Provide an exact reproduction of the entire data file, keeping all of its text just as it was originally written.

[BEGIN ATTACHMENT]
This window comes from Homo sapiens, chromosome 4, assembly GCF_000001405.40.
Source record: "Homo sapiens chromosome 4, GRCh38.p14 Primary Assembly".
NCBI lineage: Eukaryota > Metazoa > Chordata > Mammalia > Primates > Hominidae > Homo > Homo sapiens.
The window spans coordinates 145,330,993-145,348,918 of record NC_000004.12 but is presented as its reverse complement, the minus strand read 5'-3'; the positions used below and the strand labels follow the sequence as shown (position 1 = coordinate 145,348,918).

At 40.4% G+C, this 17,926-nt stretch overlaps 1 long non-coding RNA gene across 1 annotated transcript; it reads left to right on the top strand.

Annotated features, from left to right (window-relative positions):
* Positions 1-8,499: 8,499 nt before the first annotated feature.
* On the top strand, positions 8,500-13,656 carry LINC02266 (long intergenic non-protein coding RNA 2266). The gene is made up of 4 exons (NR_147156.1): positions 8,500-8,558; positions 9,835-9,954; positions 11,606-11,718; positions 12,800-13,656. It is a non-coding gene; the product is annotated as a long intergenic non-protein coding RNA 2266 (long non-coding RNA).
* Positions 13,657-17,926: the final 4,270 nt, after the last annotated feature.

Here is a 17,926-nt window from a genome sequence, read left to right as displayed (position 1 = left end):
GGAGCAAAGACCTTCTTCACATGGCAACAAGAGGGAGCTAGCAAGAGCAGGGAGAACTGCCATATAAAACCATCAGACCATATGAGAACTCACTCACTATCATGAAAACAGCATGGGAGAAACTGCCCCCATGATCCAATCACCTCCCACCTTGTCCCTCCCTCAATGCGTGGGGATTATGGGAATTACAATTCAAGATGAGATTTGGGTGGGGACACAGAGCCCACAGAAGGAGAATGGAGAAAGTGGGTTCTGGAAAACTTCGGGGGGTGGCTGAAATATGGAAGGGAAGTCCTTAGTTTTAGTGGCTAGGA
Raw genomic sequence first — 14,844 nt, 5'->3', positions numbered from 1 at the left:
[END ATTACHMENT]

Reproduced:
This window comes from Homo sapiens, chromosome 4, assembly GCF_000001405.40.
Source record: "Homo sapiens chromosome 4, GRCh38.p14 Primary Assembly".
NCBI lineage: Eukaryota > Metazoa > Chordata > Mammalia > Primates > Hominidae > Homo > Homo sapiens.
The window spans coordinates 145,330,993-145,348,918 of record NC_000004.12 but is presented as its reverse complement, the minus strand read 5'-3'; the positions used below and the strand labels follow the sequence as shown (position 1 = coordinate 145,348,918).

At 40.4% G+C, this 17,926-nt stretch overlaps 1 long non-coding RNA gene across 1 annotated transcript; it reads left to right on the top strand.

Annotated features, from left to right (window-relative positions):
* Positions 1-8,499: 8,499 nt before the first annotated feature.
* On the top strand, positions 8,500-13,656 carry LINC02266 (long intergenic non-protein coding RNA 2266). The gene is made up of 4 exons (NR_147156.1): positions 8,500-8,558; positions 9,835-9,954; positions 11,606-11,718; positions 12,800-13,656. It is a non-coding gene; the product is annotated as a long intergenic non-protein coding RNA 2266 (long non-coding RNA).
* Positions 13,657-17,926: the final 4,270 nt, after the last annotated feature.

Here is a 17,926-nt window from a genome sequence, read left to right as displayed (position 1 = left end):
GGAGCAAAGACCTTCTTCACATGGCAACAAGAGGGAGCTAGCAAGAGCAGGGAGAACTGCCATATAAAACCATCAGACCATATGAGAACTCACTCACTATCATGAAAACAGCATGGGAGAAACTGCCCCCATGATCCAATCACCTCCCACCTTGTCCCTCCCTCAATGCGTGGGGATTATGGGAATTACAATTCAAGATGAGATTTGGGTGGGGACACAGAGCCCACAGAAGGAGAATGGAGAAAGTGGGTTCTGGAAAACTTCGGGGGGTGGCTGAAATATGGAAGGGAAGTCCTTAGTTTTAGTGGCTAGGA
Raw genomic sequence first — 14,844 nt, 5'->3', positions numbered from 1 at the left: